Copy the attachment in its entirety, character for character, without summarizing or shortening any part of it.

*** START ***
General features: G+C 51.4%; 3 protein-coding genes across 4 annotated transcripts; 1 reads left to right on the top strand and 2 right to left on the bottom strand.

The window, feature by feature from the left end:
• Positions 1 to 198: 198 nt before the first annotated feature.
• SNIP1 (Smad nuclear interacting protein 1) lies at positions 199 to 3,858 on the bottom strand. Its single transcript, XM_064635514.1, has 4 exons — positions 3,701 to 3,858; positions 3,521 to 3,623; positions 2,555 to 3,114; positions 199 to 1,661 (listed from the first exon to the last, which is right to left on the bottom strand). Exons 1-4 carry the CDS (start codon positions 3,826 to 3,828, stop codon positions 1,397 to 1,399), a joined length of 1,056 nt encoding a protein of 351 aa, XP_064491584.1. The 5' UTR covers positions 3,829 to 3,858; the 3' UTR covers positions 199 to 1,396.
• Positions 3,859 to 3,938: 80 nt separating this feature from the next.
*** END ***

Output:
General features: G+C 51.4%; 3 protein-coding genes across 4 annotated transcripts; 1 reads left to right on the top strand and 2 right to left on the bottom strand.

The window, feature by feature from the left end:
• Positions 1 to 198: 198 nt before the first annotated feature.
• SNIP1 (Smad nuclear interacting protein 1) lies at positions 199 to 3,858 on the bottom strand. Its single transcript, XM_064635514.1, has 4 exons — positions 3,701 to 3,858; positions 3,521 to 3,623; positions 2,555 to 3,114; positions 199 to 1,661 (listed from the first exon to the last, which is right to left on the bottom strand). Exons 1-4 carry the CDS (start codon positions 3,826 to 3,828, stop codon positions 1,397 to 1,399), a joined length of 1,056 nt encoding a protein of 351 aa, XP_064491584.1. The 5' UTR covers positions 3,829 to 3,858; the 3' UTR covers positions 199 to 1,396.
• Positions 3,859 to 3,938: 80 nt separating this feature from the next.